Part 4B: Rolling Resistance and Impedance

In Part 4A we covered the history of Bicycle Rolling Resistance study and discussed the concept of Impedance, a form of resistance caused directly by surface roughness.  The concept of Impedance is a relatively new and uncharted territory for cycling blogs, yet is something that each of us have a feel for.  Impedance is trying to start from a stop on cobbles, trying to ride over wash-board or a cattle grate, it is rolling full steam off of nice pavement onto a stretch of chip-n-seal and feeling your speed drop while your watts climb.  


While Crr or the coefficient of rolling resistance is inherent to the internal losses within the tire, impedance is an energy sucking force felt through your whole body.  Previously called 'Suspension Losses' or 'Transmitted Losses' this effect occurs when the tires are unable to do their job properly due to over-inflation, small size, or being ridden on unintended surfaces.

Rolling Resistance (Crr) and Casing Losses

When we typically talk about Crr or rolling resistance we are simply referring to losses within the tire.  As a tire is loaded, it will deform, and while  the air-spring in the tire is nearly 100% efficient, the casing of the tire is not.  As the casing deflects, heat is generated by the movement of the various casing materials.  This heat, is energy lost from the system.  


Historically, there were two solutions for casing losses, higher pressures to reduce casing deformation, and finer casings made from materials with greater efficiencies.  Traditional tire drum testing, the kind done by Tom Anhalt, BicycleTireRollingResistance, Al Morrison and others involve running a tire on a metal drum at various pressures.  These tests are all measuring casing losses within the tire. 

Anhalt Graph 1

 This graph is an example from Al Morrison and Tom Anhalt of a very efficient tire tested on a steel drum.  Note that the rolling resistance decreases as the air pressure increases, this is a result of the tire deflecting less at the contact patch.  This type of data has existed for many years and is partly to blame for the 'higher pressure is faster' myth which we have all believed for so long. 


This data, however, doesn't take surface roughness or the inefficiencies of the human body on top of the bicycle into account and is therefore incomplete.


Tom Anhalt was one of the first to take tires used in roller testing into the field to try and replicate data.  What he found was quite a shock! 

Anhalt Graph 2

While the data matched at lower pressures, the real world data diverged somewhat dramatically from the roller data at higher pressures!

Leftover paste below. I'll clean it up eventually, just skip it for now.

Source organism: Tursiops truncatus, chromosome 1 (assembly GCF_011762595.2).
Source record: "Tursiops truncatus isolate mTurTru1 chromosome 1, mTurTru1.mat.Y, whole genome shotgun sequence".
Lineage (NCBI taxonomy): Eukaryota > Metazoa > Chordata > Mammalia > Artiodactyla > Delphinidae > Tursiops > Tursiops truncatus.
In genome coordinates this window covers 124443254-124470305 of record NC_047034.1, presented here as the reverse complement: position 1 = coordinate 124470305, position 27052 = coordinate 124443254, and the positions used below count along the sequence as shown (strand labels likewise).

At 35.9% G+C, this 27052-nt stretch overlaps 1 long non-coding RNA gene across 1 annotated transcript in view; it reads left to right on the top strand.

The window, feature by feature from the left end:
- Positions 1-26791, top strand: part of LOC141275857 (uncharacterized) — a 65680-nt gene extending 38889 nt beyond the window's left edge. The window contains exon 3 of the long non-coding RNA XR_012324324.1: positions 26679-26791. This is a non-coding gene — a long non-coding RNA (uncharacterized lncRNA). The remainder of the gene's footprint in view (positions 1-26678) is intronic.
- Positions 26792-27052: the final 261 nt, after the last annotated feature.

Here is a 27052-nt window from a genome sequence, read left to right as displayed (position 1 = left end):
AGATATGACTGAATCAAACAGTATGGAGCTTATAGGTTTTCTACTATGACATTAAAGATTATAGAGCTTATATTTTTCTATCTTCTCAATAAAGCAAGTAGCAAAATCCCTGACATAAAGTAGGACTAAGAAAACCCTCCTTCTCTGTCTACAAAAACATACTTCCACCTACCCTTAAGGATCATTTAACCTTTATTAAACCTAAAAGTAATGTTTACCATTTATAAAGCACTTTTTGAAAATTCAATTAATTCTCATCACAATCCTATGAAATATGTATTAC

This divergence is the result of impedance losses overwhelming the system as the tire is over-inflated.  Most interestingly, this initial test was done on 'good' asphalt, which really brings up questions about lower quality surfaces.


The new theory on Rolling Losses is that both Surface Impedance AND Casing Losses were adding together to create total rolling loss.  This concept has been inherently known for a long time as we have often discussed tires having different Crr on different surfaces, however, the new way of looking at it allows us to break the equation into 2 parts which look like this: 

Graph 3

New concept of Theoretical (steel drum) Crr Plus Impedance = Total Rolling Loss 

graph 4

Sum of Theoretical (steel drum) Crr and Impedance


This theory predicts that below the Breakpoint pressure the system will be dominated by Casing Losses (though still affected by impedance) and at higher pressures the system will be dominated by Impedance Losses, though still affected by Casing Losses.

The Test

In summer 2014, the SILCA team was presented with a local repaving project which completely closed 900 meters of road.  Over the course of the project, the pavement was completely scraped away and then re-paved over a month long project.  We decided to turn this opportunity into a tire pressure and Crr test using the Chung Method to determine Crr from field testing.  For this test, a rider on a Cervelo P4 in the aero position was used.  A TT position is helpful for this type of testing as it reduces the variability of the aerodynamic drag.  A TT bike also has nearly 50/50 weight distribution, so equivalent front and rear tires pressures were used.  Rider and bike total weight was 190 lbs, we used water inside water bottles to maintain equivalent total mass over the duration of the testing.


Our initial surface was a mechanically roughened by a pavement milling machine.  The roughness of the surface was an incredibly uniform 8mm peak to valley height with 1 inch peak to peak length. 

diamond plate road

 The Milled Pavement Surface: Our test course had 900 meters of this!


We further tested on the Chip n' Seal surface over top of this, the coarse asphalt and the final asphalt shown below.  

Rough road

Closeup of the Final Asphalt Surface of our Test Road.  This Photo was taken 4 Days after Final Rolling of the Surface.  You can see up close that 'Perfect' Asphalt Actually Contains a lot of Imperfections.


Each test was run using 25mm Continental GP4000s II Tires on Zipp 404 Firecrest Wheels.  Tires had an installed width of 25.8mm at 100psi.  

RR Graph

 Crr Vs Tire Pressure for 3 Different Surface Roughness.  The Original Tom Anhalt, Al Morrison Data is represented in Blue.